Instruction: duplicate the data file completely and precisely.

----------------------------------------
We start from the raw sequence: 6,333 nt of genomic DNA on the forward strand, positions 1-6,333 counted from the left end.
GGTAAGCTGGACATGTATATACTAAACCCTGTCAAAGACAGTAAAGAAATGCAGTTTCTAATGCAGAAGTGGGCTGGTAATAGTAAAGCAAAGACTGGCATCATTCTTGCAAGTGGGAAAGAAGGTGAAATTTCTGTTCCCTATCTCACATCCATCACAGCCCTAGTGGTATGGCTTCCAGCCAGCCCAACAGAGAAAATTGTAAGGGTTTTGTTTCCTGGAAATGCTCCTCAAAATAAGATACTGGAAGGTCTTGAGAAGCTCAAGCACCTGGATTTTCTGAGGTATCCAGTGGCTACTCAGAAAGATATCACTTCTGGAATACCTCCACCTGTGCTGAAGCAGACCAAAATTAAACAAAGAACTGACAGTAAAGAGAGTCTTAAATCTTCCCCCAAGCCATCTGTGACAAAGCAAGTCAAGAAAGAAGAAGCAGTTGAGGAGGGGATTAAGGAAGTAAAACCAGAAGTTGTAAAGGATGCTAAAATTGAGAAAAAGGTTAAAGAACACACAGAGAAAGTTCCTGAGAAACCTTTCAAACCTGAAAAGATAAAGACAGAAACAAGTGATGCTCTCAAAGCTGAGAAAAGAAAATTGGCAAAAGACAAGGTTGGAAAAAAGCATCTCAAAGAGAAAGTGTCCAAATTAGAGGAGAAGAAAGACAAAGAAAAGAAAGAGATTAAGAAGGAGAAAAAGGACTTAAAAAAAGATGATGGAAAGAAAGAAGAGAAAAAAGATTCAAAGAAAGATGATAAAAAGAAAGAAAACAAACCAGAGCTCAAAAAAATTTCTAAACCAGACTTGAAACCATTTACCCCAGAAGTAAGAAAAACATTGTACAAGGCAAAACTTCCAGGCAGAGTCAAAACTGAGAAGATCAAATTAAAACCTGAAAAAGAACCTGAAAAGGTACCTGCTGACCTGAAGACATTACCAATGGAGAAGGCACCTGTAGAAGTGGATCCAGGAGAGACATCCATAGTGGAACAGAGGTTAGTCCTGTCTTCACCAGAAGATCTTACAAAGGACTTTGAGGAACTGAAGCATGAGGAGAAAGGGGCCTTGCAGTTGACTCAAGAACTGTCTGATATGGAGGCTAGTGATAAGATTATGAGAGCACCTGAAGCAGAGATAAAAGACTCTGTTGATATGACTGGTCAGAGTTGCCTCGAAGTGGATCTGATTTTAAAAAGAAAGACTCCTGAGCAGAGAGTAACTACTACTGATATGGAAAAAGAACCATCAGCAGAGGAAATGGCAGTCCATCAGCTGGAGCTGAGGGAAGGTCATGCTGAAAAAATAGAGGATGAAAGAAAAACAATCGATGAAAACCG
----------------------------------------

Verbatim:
We start from the raw sequence: 6,333 nt of genomic DNA on the forward strand, positions 1-6,333 counted from the left end.
GGTAAGCTGGACATGTATATACTAAACCCTGTCAAAGACAGTAAAGAAATGCAGTTTCTAATGCAGAAGTGGGCTGGTAATAGTAAAGCAAAGACTGGCATCATTCTTGCAAGTGGGAAAGAAGGTGAAATTTCTGTTCCCTATCTCACATCCATCACAGCCCTAGTGGTATGGCTTCCAGCCAGCCCAACAGAGAAAATTGTAAGGGTTTTGTTTCCTGGAAATGCTCCTCAAAATAAGATACTGGAAGGTCTTGAGAAGCTCAAGCACCTGGATTTTCTGAGGTATCCAGTGGCTACTCAGAAAGATATCACTTCTGGAATACCTCCACCTGTGCTGAAGCAGACCAAAATTAAACAAAGAACTGACAGTAAAGAGAGTCTTAAATCTTCCCCCAAGCCATCTGTGACAAAGCAAGTCAAGAAAGAAGAAGCAGTTGAGGAGGGGATTAAGGAAGTAAAACCAGAAGTTGTAAAGGATGCTAAAATTGAGAAAAAGGTTAAAGAACACACAGAGAAAGTTCCTGAGAAACCTTTCAAACCTGAAAAGATAAAGACAGAAACAAGTGATGCTCTCAAAGCTGAGAAAAGAAAATTGGCAAAAGACAAGGTTGGAAAAAAGCATCTCAAAGAGAAAGTGTCCAAATTAGAGGAGAAGAAAGACAAAGAAAAGAAAGAGATTAAGAAGGAGAAAAAGGACTTAAAAAAAGATGATGGAAAGAAAGAAGAGAAAAAAGATTCAAAGAAAGATGATAAAAAGAAAGAAAACAAACCAGAGCTCAAAAAAATTTCTAAACCAGACTTGAAACCATTTACCCCAGAAGTAAGAAAAACATTGTACAAGGCAAAACTTCCAGGCAGAGTCAAAACTGAGAAGATCAAATTAAAACCTGAAAAAGAACCTGAAAAGGTACCTGCTGACCTGAAGACATTACCAATGGAGAAGGCACCTGTAGAAGTGGATCCAGGAGAGACATCCATAGTGGAACAGAGGTTAGTCCTGTCTTCACCAGAAGATCTTACAAAGGACTTTGAGGAACTGAAGCATGAGGAGAAAGGGGCCTTGCAGTTGACTCAAGAACTGTCTGATATGGAGGCTAGTGATAAGATTATGAGAGCACCTGAAGCAGAGATAAAAGACTCTGTTGATATGACTGGTCAGAGTTGCCTCGAAGTGGATCTGATTTTAAAAAGAAAGACTCCTGAGCAGAGAGTAACTACTACTGATATGGAAAAAGAACCATCAGCAGAGGAAATGGCAGTCCATCAGCTGGAGCTGAGGGAAGGTCATGCTGAAAAAATAGAGGATGAAAGAAAAACAATCGATGAAAACCG